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Gum trees fire up history revision
Gum trees fire up history revision

Gum trees fire up history revision

Australian bushfires appeared 50 million years earlier than previously thought and probably contributed to transforming the landscape from rainforest into the country’s dry eucalypt forests of today, according to the authors of a new study.

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Gum trees fire up history revision

http://news.anu.edu.au?p=6981

Australian bushfires appeared 50 million years earlier than previously thought and probably contributed to transforming the landscape from rainforest into the country’s dry eucalypt forests of today, according to the authors of a new study.

ANU at Tropfest 2011

http://www.youtube.com/tropfest

ANU is yet again proud to support this year’s Tropfest. Come and visit the ANU stall with the ANU Flim Group, listen to performances by Liam Budge from the ANU School of Music & see visual presentations from the ANU School of Art.

Sunday 20 Feb, Commonwealth Park from 3pm.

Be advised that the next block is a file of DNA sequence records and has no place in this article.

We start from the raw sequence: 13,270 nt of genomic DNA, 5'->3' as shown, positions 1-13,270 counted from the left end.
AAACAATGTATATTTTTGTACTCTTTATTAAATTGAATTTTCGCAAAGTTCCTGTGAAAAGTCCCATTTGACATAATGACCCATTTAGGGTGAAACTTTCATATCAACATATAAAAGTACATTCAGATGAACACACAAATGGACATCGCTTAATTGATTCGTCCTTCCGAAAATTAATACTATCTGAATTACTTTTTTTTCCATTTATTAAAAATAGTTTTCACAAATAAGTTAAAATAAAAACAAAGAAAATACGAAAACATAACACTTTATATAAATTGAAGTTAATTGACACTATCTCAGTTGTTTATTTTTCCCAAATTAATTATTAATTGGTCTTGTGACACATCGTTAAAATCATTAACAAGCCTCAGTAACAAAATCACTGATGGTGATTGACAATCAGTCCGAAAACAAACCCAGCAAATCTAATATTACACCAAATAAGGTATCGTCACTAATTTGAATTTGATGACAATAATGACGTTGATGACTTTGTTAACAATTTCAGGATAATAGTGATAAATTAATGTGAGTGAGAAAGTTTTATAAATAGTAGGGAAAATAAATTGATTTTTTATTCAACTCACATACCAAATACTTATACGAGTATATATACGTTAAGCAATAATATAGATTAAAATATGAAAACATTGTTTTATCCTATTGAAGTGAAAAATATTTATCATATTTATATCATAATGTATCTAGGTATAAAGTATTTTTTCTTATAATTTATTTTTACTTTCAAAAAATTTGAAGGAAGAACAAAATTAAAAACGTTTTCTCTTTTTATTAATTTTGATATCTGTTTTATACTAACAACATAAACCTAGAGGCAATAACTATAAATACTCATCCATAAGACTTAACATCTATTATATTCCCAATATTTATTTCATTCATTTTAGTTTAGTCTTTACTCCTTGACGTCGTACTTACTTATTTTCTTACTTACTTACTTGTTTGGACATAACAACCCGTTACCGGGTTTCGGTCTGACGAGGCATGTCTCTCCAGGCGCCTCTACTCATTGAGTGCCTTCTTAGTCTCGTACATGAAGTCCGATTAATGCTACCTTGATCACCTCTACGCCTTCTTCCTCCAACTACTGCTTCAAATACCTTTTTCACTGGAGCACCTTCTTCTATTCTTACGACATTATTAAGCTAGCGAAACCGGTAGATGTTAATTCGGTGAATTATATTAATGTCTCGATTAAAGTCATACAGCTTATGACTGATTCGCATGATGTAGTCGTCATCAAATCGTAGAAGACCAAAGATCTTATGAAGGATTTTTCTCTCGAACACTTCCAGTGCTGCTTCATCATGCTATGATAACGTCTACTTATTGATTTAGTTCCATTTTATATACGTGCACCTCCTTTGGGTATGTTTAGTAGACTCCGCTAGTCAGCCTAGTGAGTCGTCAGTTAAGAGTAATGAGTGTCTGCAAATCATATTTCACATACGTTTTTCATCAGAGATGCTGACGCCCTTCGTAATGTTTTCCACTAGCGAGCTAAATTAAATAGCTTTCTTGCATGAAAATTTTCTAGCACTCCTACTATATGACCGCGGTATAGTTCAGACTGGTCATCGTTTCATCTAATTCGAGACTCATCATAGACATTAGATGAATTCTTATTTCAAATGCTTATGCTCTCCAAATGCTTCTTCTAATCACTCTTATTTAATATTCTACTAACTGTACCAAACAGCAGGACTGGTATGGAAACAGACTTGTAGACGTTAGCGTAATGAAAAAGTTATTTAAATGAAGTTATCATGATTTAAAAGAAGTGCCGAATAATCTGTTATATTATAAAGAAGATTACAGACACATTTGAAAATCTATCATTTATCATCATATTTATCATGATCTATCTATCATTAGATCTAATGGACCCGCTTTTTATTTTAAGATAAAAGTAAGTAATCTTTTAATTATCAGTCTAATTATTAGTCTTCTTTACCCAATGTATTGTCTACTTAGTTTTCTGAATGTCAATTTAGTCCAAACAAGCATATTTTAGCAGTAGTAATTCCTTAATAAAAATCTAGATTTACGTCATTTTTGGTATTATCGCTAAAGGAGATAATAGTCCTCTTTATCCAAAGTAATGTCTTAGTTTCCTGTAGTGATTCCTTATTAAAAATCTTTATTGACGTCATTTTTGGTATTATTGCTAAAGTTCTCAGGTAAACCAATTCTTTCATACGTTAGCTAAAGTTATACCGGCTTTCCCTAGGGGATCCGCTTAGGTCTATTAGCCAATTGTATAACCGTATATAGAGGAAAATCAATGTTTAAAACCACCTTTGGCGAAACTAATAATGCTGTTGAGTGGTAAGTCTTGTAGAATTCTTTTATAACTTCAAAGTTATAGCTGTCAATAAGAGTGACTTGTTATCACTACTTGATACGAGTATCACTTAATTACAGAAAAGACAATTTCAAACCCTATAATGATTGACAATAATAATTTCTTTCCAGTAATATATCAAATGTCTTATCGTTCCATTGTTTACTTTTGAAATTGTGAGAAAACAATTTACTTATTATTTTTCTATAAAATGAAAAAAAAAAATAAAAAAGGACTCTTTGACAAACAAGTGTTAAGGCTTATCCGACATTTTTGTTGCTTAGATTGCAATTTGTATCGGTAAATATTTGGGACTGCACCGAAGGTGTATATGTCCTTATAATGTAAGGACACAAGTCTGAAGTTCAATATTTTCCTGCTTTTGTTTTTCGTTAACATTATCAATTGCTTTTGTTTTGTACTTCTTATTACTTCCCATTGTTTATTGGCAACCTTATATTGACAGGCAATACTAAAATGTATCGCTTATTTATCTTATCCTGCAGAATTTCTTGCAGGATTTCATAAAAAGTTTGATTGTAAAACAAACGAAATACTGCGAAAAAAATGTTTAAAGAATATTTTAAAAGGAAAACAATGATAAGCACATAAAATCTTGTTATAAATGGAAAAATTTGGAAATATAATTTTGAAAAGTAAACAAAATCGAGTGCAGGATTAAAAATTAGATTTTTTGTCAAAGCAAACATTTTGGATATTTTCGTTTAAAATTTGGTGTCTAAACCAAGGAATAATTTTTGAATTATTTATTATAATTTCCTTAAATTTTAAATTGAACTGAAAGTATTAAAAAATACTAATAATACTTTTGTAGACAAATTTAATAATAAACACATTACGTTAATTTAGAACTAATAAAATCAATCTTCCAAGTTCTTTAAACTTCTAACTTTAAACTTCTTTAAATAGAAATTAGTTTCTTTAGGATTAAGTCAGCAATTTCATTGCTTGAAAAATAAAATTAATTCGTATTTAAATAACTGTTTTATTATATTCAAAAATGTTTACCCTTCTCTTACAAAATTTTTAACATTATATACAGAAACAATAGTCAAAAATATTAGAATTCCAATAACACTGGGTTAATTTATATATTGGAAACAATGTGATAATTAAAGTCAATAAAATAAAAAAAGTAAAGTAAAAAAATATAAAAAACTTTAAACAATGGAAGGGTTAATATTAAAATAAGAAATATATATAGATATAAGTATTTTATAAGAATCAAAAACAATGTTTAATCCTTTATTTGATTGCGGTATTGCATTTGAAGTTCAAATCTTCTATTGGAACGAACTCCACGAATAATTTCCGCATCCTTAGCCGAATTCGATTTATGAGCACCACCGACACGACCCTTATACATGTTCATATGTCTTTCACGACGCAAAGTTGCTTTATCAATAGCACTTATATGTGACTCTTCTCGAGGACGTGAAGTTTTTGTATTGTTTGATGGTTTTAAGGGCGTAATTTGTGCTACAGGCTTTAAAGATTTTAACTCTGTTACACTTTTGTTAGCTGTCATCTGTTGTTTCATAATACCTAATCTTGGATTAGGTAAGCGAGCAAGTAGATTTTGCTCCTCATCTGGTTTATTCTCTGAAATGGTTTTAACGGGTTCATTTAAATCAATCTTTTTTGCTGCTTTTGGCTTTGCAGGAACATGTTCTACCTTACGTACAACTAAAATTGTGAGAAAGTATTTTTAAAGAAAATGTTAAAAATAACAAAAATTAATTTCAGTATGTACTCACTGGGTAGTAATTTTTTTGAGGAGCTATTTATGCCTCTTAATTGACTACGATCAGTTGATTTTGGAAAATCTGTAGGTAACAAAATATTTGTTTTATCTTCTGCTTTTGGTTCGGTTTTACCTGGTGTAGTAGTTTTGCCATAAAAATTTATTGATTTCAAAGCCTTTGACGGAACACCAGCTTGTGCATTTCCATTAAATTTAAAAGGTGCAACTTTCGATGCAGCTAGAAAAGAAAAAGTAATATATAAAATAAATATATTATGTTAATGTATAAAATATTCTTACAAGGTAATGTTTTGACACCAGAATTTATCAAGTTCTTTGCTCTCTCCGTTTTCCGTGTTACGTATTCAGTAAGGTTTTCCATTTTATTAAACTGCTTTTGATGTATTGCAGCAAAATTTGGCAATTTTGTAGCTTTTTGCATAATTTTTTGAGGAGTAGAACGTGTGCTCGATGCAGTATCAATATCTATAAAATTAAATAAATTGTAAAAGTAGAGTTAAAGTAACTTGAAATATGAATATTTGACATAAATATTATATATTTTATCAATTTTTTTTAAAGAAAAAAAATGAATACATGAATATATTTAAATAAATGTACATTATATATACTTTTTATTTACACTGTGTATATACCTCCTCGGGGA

Celebrate Sustainability Day

http://billboard.anu.edu.au/event_view.asp?id=72244

Learn about ANUgreen initiatives & enjoy a free sausage sizzle from ANUSA. Free pancake breakfast for all who arrive on campus via active transport (walk, bus, bike, carpool). Local bands performing & prizes up for grabs.

ANU Union Court, Thursday 24 Feb, 8am-2pm

Orientation 2011

http://orientation.anu.edu.au

The University offers a range of introductory lectures and sessions during O-Week to help ease you into academic life, while the students' associations, ANUSA and PARSA, offer an array of social activities and info sessions. One of the best ways to meet people and settle into uni.

Consider further studies

http://studyat.anu.edu.au/graduate_info.html

ANU Graduate Studies Information Evening
Tuesday 10 May 4–7pm University House

Explore your research and coursework options.

Ante Dabro, Standing figure, 1981, bronze (1/4), 150 x 47 x 47 cm. ANU Art Collection

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In nature the number one rules: Study

Researchers from The Australian National University have used a long-forgotten mathematical rule to reveal that in nature the number one dominates, as well as detect natural events like earthquakes for the first time ever.

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